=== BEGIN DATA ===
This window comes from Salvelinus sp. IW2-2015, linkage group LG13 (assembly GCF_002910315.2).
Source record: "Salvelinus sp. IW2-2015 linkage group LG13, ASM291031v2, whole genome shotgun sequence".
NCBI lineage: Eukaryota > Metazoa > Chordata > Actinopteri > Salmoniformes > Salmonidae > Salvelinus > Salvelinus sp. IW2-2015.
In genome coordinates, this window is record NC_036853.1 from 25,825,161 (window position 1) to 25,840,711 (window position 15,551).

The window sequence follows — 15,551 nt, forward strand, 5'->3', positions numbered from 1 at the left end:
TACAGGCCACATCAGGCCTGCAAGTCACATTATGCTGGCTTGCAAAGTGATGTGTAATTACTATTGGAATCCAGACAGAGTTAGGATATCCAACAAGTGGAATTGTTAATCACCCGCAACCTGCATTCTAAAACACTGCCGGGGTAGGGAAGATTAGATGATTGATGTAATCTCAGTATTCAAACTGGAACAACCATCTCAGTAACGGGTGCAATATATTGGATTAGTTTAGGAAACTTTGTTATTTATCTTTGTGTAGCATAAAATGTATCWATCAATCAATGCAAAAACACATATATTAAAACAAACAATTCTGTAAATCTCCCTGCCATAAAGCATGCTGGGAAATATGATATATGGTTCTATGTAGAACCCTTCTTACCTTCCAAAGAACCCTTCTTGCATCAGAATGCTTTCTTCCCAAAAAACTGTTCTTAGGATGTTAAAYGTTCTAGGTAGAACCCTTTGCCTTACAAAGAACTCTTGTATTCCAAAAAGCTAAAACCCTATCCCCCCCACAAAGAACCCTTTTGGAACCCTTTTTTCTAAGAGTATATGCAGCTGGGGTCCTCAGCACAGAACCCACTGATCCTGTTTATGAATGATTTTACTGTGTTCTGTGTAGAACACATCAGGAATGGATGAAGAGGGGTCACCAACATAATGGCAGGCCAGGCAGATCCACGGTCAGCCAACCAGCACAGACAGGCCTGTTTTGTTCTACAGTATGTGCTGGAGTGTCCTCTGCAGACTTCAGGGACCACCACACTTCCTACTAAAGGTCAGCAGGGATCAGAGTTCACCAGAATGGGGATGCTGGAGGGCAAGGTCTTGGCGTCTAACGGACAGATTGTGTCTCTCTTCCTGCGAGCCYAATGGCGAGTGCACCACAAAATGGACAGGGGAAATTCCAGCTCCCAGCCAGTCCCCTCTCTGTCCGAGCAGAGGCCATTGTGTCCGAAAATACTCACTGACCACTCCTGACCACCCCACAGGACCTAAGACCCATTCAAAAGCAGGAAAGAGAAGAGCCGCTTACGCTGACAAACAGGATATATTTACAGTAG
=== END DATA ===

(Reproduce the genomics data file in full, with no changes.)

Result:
This window comes from Salvelinus sp. IW2-2015, linkage group LG13 (assembly GCF_002910315.2).
Source record: "Salvelinus sp. IW2-2015 linkage group LG13, ASM291031v2, whole genome shotgun sequence".
NCBI lineage: Eukaryota > Metazoa > Chordata > Actinopteri > Salmoniformes > Salmonidae > Salvelinus > Salvelinus sp. IW2-2015.
In genome coordinates, this window is record NC_036853.1 from 25,825,161 (window position 1) to 25,840,711 (window position 15,551).

The window sequence follows — 15,551 nt, forward strand, 5'->3', positions numbered from 1 at the left end:
TACAGGCCACATCAGGCCTGCAAGTCACATTATGCTGGCTTGCAAAGTGATGTGTAATTACTATTGGAATCCAGACAGAGTTAGGATATCCAACAAGTGGAATTGTTAATCACCCGCAACCTGCATTCTAAAACACTGCCGGGGTAGGGAAGATTAGATGATTGATGTAATCTCAGTATTCAAACTGGAACAACCATCTCAGTAACGGGTGCAATATATTGGATTAGTTTAGGAAACTTTGTTATTTATCTTTGTGTAGCATAAAATGTATCWATCAATCAATGCAAAAACACATATATTAAAACAAACAATTCTGTAAATCTCCCTGCCATAAAGCATGCTGGGAAATATGATATATGGTTCTATGTAGAACCCTTCTTACCTTCCAAAGAACCCTTCTTGCATCAGAATGCTTTCTTCCCAAAAAACTGTTCTTAGGATGTTAAAYGTTCTAGGTAGAACCCTTTGCCTTACAAAGAACTCTTGTATTCCAAAAAGCTAAAACCCTATCCCCCCCACAAAGAACCCTTTTGGAACCCTTTTTTCTAAGAGTATATGCAGCTGGGGTCCTCAGCACAGAACCCACTGATCCTGTTTATGAATGATTTTACTGTGTTCTGTGTAGAACACATCAGGAATGGATGAAGAGGGGTCACCAACATAATGGCAGGCCAGGCAGATCCACGGTCAGCCAACCAGCACAGACAGGCCTGTTTTGTTCTACAGTATGTGCTGGAGTGTCCTCTGCAGACTTCAGGGACCACCACACTTCCTACTAAAGGTCAGCAGGGATCAGAGTTCACCAGAATGGGGATGCTGGAGGGCAAGGTCTTGGCGTCTAACGGACAGATTGTGTCTCTCTTCCTGCGAGCCYAATGGCGAGTGCACCACAAAATGGACAGGGGAAATTCCAGCTCCCAGCCAGTCCCCTCTCTGTCCGAGCAGAGGCCATTGTGTCCGAAAATACTCACTGACCACTCCTGACCACCCCACAGGACCTAAGACCCATTCAAAAGCAGGAAAGAGAAGAGCCGCTTACGCTGACAAACAGGATATATTTACAGTAG